Americans Aren’t Sitting Down To Eat Lunch Anymore, And It’s Costing Restaurants Billions
Americans are increasingly eating lunch at their desks instead of strolling to neighborhood restaurants, and the trend is costing the restaurant industry billions.
NPD Group Inc. said consumers made 433 million fewer trips during lunchtime last year. The shift in American preferences cost the restaurant industry $3.2B in 2016 , the Wall Street Journal reports. Restaurant traffic was down 2% from 2015, and lunchtime traffic was the lowest its been in about 40 years.
The Journal said employees are getting into the habit of either bringing food from home for lunch or ordering out, usually so they can continue to work at their desks. The hourlong lunch is becoming a scarce luxury as employees try to squeeze the most out of their day. To cope with the shift, more restaurants are offering delivery options, focusing their efforts on smaller portions and faster service.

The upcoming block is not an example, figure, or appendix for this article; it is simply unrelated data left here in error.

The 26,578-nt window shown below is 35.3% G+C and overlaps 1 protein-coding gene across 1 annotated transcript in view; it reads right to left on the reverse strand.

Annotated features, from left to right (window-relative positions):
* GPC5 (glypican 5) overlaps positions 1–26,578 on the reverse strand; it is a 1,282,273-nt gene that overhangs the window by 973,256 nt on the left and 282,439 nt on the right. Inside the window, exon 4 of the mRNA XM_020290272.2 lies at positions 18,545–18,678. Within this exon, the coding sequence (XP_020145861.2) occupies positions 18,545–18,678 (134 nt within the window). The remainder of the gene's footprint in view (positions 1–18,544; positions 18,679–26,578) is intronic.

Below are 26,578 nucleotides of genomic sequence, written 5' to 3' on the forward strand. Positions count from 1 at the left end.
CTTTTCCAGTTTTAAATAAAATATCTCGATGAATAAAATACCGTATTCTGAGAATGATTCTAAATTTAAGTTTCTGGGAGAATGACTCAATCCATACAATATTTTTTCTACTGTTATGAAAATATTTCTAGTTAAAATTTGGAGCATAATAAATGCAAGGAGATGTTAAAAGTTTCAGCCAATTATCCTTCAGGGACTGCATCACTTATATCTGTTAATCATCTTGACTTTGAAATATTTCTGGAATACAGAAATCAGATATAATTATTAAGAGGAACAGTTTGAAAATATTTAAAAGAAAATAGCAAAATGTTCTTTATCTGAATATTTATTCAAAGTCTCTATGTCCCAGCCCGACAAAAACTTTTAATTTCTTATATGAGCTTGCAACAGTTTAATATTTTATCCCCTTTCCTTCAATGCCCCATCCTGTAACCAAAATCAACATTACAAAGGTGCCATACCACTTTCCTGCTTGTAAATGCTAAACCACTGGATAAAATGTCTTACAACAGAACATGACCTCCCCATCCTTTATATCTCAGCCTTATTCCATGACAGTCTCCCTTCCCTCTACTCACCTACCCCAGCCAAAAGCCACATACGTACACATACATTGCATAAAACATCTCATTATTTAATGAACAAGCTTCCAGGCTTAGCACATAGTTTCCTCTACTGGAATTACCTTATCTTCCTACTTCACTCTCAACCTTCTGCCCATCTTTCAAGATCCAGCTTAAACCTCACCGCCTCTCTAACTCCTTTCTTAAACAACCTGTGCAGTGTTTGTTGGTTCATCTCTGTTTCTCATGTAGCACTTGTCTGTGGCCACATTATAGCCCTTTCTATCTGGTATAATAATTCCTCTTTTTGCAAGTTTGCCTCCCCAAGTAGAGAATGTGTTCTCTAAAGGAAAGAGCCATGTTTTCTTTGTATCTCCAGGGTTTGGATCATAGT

Even with those changes, restaurant expenses are high. As a result, experts said new concepts are being created that cater to the changing lunchtime dynamic, so as not to lose money.